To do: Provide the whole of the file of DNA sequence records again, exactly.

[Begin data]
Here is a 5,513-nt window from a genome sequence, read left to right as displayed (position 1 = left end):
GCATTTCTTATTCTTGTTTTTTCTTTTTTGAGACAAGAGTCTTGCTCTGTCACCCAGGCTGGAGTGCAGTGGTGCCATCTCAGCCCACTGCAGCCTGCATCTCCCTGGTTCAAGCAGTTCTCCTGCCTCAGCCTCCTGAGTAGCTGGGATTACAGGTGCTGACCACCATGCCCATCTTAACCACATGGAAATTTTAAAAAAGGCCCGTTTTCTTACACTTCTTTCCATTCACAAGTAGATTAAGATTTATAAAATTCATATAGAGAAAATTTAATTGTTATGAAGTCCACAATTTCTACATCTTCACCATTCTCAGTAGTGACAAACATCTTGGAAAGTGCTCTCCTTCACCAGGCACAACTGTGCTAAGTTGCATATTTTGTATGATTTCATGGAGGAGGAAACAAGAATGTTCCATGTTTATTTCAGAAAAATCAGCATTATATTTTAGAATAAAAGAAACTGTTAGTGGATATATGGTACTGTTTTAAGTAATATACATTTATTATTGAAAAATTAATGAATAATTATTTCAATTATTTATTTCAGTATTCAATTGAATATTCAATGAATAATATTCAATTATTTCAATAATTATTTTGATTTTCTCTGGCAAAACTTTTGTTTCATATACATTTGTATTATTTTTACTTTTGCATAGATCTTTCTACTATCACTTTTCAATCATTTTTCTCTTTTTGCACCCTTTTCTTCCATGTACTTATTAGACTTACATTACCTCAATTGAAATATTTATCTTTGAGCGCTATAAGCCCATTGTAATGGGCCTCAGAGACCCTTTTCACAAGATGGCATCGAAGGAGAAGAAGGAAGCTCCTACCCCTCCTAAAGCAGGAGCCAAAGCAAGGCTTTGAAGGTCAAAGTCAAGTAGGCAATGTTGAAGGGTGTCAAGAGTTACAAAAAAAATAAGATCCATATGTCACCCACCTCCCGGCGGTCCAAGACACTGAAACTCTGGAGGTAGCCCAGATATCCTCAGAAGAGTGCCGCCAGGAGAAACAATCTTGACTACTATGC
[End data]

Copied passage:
Here is a 5,513-nt window from a genome sequence, read left to right as displayed (position 1 = left end):
GCATTTCTTATTCTTGTTTTTTCTTTTTTGAGACAAGAGTCTTGCTCTGTCACCCAGGCTGGAGTGCAGTGGTGCCATCTCAGCCCACTGCAGCCTGCATCTCCCTGGTTCAAGCAGTTCTCCTGCCTCAGCCTCCTGAGTAGCTGGGATTACAGGTGCTGACCACCATGCCCATCTTAACCACATGGAAATTTTAAAAAAGGCCCGTTTTCTTACACTTCTTTCCATTCACAAGTAGATTAAGATTTATAAAATTCATATAGAGAAAATTTAATTGTTATGAAGTCCACAATTTCTACATCTTCACCATTCTCAGTAGTGACAAACATCTTGGAAAGTGCTCTCCTTCACCAGGCACAACTGTGCTAAGTTGCATATTTTGTATGATTTCATGGAGGAGGAAACAAGAATGTTCCATGTTTATTTCAGAAAAATCAGCATTATATTTTAGAATAAAAGAAACTGTTAGTGGATATATGGTACTGTTTTAAGTAATATACATTTATTATTGAAAAATTAATGAATAATTATTTCAATTATTTATTTCAGTATTCAATTGAATATTCAATGAATAATATTCAATTATTTCAATAATTATTTTGATTTTCTCTGGCAAAACTTTTGTTTCATATACATTTGTATTATTTTTACTTTTGCATAGATCTTTCTACTATCACTTTTCAATCATTTTTCTCTTTTTGCACCCTTTTCTTCCATGTACTTATTAGACTTACATTACCTCAATTGAAATATTTATCTTTGAGCGCTATAAGCCCATTGTAATGGGCCTCAGAGACCCTTTTCACAAGATGGCATCGAAGGAGAAGAAGGAAGCTCCTACCCCTCCTAAAGCAGGAGCCAAAGCAAGGCTTTGAAGGTCAAAGTCAAGTAGGCAATGTTGAAGGGTGTCAAGAGTTACAAAAAAAATAAGATCCATATGTCACCCACCTCCCGGCGGTCCAAGACACTGAAACTCTGGAGGTAGCCCAGATATCCTCAGAAGAGTGCCGCCAGGAGAAACAATCTTGACTACTATGC